In Diane Speed’s , “The Saracens of King Horn”, she attempts to determine the identity of the Saracens who invade Suddene and kill King Murry, ousting Horn from his promised throne, and exiling the Queen. Speed’s primary argument is that Saracens are not figures from real life, but are instead literary figures, taken from Norman, Greek and Latin texts, that are representative of an unidentified heathen population. Previous research assumed the Saracens were Vikings, or Danes, but the details surrounding their homeland, religion (Saracens are generally identified as Islamic), and language are vague, at best, and there is no description or characteristic of King Horn’s Saracens that would indubitably connect them to a real group of Saracen invaders. There is also little evidence to connect the Saracens to a Viking invasion. Instead, Speed believes that King Horn is adopting a common trope in heroic epic that conflates enemy invasions and violence with a historic enemy in literature, the Saracen.
Speed comes to this conclusion after exhaustive analysis of chansons de geste, which regularly uses Saracen to denote an enemy. The Saracen trope was common, and Saracen, a term used to denote a Islamic or pagan middle eastern group, was soon representative of barbarism, paganism, heathenism, and violence. Speed argues that the Saracen trope was adopted from French (Norman) literary traditions. The primary evidence that the text uses to argue that Saracen is reference to a trope, and not a historical invasion, is the reference to the Saracen homeland as paynyme or pagandom, referring to the Saracen leader as an Admiral, which is a French and Latin rooted word, and the reference to them as being “black” or “dark” (Speed 580). Finally, the trope of Islamist groups and Christian groups warring over land rights, and religious conversion is a common trope in chansons de geste (Speed 588). The description of Saracens in chanson de geste tradition and King Horn are nearly identical, and, according to Speed, disproves theories that try to correlate the Saracen invasion to a historic invasion. Instead, the Saracens from King Horn are French and Latin literary tropes that are adopted by the Anglo-Normans in the Middle Ages.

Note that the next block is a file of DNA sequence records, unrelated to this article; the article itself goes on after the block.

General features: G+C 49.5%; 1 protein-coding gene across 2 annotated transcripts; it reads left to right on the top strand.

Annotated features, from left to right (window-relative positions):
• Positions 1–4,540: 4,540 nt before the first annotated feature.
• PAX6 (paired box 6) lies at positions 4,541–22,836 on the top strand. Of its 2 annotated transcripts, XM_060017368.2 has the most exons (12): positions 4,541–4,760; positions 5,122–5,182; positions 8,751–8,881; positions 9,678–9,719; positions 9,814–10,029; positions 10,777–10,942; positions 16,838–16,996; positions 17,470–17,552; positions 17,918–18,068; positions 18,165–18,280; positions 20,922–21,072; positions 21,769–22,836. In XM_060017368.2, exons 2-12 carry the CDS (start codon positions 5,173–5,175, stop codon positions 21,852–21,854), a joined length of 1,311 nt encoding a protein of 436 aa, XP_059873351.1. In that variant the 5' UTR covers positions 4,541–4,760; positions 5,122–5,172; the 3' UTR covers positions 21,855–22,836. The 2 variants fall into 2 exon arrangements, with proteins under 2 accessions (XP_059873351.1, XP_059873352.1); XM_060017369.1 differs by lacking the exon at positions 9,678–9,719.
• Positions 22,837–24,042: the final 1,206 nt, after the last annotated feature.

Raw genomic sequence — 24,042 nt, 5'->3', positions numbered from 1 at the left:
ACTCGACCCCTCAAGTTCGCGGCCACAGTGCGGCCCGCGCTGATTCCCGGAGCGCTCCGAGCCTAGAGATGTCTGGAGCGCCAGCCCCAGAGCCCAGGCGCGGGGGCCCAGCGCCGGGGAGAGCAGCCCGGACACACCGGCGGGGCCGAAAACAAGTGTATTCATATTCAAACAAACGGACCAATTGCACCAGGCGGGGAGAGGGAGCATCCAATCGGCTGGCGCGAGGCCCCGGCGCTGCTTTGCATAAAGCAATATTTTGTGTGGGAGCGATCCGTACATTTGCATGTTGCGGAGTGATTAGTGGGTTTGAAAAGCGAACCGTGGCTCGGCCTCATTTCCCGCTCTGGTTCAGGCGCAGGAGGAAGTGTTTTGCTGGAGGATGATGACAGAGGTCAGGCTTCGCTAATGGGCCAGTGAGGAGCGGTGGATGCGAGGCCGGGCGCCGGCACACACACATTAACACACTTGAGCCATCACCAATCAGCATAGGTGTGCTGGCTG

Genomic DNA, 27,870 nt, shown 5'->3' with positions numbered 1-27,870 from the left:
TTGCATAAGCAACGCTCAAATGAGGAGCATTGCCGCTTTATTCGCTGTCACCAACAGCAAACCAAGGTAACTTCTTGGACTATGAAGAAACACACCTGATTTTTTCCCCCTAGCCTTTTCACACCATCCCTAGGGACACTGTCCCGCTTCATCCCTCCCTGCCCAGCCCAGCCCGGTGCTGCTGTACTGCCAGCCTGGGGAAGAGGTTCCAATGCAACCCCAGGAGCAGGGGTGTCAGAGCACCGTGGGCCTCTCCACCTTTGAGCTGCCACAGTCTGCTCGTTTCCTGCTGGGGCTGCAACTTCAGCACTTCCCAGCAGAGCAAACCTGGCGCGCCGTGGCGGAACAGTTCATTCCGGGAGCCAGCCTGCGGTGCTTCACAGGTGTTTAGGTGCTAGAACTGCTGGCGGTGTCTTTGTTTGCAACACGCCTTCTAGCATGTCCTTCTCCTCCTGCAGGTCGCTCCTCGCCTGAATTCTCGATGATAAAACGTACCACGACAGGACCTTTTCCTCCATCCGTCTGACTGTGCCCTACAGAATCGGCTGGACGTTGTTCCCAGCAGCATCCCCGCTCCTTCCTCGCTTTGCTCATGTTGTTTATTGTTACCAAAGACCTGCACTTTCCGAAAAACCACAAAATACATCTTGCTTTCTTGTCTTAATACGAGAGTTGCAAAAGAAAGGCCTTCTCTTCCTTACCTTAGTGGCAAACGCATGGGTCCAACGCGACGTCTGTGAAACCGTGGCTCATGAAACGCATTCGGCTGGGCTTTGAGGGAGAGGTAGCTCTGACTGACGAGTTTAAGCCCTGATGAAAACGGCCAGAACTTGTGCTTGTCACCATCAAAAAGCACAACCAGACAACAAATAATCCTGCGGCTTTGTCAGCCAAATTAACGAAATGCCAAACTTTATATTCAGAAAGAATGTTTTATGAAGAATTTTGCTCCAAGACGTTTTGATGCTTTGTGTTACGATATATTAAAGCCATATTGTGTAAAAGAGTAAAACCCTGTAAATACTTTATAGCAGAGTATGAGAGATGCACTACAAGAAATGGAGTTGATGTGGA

Speed generates most of her evidence for this literary trope through evaluation of Norman texts, lyrics, and epics, an interesting choice considering Anglo-Saxon England also had a literary tradition involving Saracens, and the demonization of Saracens. It is also mildly suspect that Speed does not delve into the etymology of Saracen, which evolved from the Semitic root Saraceni meaning to steal, rob, plunder and the Arabic root Sariq meaning thief, marauder or plunderer (Beckett 19). The word Saracen evolved to mean nomad and was typically used as a literary trope to familiarize or identify the other (Beckett 19). The final missing piece of evidence is Bede, who used the term Saracen to differentiate descendants of Abraham’s wife Sarah, rather than Hagar (Beckett 18). This distinction rendered Saracen’s religiously illegitimate and stained future descendants with their lineage from a slave-woman. I think that in focusing on literary inspiration, and lineage, Speed’s choices are interesting, and stem from an obvious desire to promote a Norman literary lineage. Yet, disregarding major Latin and Anglo-Saxon texts that deal with Saracens, as well as Anglo-Saxon definition of Saracen is a suspect choice if literary influence is the conclusion of the article. Perhaps, awareness of this literary tradition is new, and I also want to note that Speed’s article was written decades before Anglo-Saxon Perceptions of the Islamic World. Overall, Speed’s article was compelling, although could potentially have done away with the section on giants in the text. Although interesting, it was not as important to her argument as her other sections.
Beckett, Katharine Scarfe. Anglo-Saxon Perceptions of the Islamic World. Cambridge University Press. 2003.
Speed, Dianne. “The Saracens of King Horn.” Speculum, vol. 65, no. 3, 1990, pp. 564-595.